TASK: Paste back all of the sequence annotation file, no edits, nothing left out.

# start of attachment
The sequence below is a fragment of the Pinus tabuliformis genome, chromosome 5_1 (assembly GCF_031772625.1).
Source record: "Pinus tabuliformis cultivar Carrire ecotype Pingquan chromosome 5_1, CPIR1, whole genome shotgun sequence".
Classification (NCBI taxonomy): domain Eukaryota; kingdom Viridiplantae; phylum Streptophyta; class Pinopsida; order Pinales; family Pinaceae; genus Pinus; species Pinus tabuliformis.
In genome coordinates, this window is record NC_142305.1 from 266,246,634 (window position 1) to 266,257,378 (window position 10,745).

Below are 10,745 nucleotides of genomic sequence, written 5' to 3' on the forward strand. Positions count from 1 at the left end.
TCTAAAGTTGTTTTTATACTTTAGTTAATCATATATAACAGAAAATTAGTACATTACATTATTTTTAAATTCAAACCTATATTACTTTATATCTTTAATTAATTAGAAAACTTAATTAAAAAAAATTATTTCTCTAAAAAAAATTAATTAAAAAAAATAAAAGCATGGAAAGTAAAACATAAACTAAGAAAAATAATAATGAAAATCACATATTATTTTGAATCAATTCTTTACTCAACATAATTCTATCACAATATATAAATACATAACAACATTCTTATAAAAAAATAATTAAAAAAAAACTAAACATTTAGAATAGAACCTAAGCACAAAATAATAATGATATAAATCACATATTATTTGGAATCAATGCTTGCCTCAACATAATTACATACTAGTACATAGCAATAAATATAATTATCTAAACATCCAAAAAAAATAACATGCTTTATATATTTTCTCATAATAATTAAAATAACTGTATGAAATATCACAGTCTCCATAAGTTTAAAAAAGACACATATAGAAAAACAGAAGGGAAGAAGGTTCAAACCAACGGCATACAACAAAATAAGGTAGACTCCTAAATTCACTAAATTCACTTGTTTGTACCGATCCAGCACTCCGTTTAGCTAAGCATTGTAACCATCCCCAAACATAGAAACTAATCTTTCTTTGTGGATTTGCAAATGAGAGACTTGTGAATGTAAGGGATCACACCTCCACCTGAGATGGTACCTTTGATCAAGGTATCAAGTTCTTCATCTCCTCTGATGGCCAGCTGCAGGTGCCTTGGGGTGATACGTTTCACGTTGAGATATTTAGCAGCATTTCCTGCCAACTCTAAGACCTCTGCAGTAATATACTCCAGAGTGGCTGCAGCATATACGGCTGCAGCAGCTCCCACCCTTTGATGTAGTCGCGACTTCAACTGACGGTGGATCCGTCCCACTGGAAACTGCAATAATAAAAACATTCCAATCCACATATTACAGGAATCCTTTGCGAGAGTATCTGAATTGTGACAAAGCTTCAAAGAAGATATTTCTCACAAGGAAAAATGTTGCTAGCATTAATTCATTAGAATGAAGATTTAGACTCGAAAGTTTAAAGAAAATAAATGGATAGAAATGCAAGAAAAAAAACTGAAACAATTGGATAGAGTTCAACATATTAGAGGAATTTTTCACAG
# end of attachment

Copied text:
The sequence below is a fragment of the Pinus tabuliformis genome, chromosome 5_1 (assembly GCF_031772625.1).
Source record: "Pinus tabuliformis cultivar Carrire ecotype Pingquan chromosome 5_1, CPIR1, whole genome shotgun sequence".
Classification (NCBI taxonomy): domain Eukaryota; kingdom Viridiplantae; phylum Streptophyta; class Pinopsida; order Pinales; family Pinaceae; genus Pinus; species Pinus tabuliformis.
In genome coordinates, this window is record NC_142305.1 from 266,246,634 (window position 1) to 266,257,378 (window position 10,745).

Below are 10,745 nucleotides of genomic sequence, written 5' to 3' on the forward strand. Positions count from 1 at the left end.
TCTAAAGTTGTTTTTATACTTTAGTTAATCATATATAACAGAAAATTAGTACATTACATTATTTTTAAATTCAAACCTATATTACTTTATATCTTTAATTAATTAGAAAACTTAATTAAAAAAAATTATTTCTCTAAAAAAAATTAATTAAAAAAAATAAAAGCATGGAAAGTAAAACATAAACTAAGAAAAATAATAATGAAAATCACATATTATTTTGAATCAATTCTTTACTCAACATAATTCTATCACAATATATAAATACATAACAACATTCTTATAAAAAAATAATTAAAAAAAAACTAAACATTTAGAATAGAACCTAAGCACAAAATAATAATGATATAAATCACATATTATTTGGAATCAATGCTTGCCTCAACATAATTACATACTAGTACATAGCAATAAATATAATTATCTAAACATCCAAAAAAAATAACATGCTTTATATATTTTCTCATAATAATTAAAATAACTGTATGAAATATCACAGTCTCCATAAGTTTAAAAAAGACACATATAGAAAAACAGAAGGGAAGAAGGTTCAAACCAACGGCATACAACAAAATAAGGTAGACTCCTAAATTCACTAAATTCACTTGTTTGTACCGATCCAGCACTCCGTTTAGCTAAGCATTGTAACCATCCCCAAACATAGAAACTAATCTTTCTTTGTGGATTTGCAAATGAGAGACTTGTGAATGTAAGGGATCACACCTCCACCTGAGATGGTACCTTTGATCAAGGTATCAAGTTCTTCATCTCCTCTGATGGCCAGCTGCAGGTGCCTTGGGGTGATACGTTTCACGTTGAGATATTTAGCAGCATTTCCTGCCAACTCTAAGACCTCTGCAGTAATATACTCCAGAGTGGCTGCAGCATATACGGCTGCAGCAGCTCCCACCCTTTGATGTAGTCGCGACTTCAACTGACGGTGGATCCGTCCCACTGGAAACTGCAATAATAAAAACATTCCAATCCACATATTACAGGAATCCTTTGCGAGAGTATCTGAATTGTGACAAAGCTTCAAAGAAGATATTTCTCACAAGGAAAAATGTTGCTAGCATTAATTCATTAGAATGAAGATTTAGACTCGAAAGTTTAAAGAAAATAAATGGATAGAAATGCAAGAAAAAAAACTGAAACAATTGGATAGAGTTCAACATATTAGAGGAATTTTTCACAG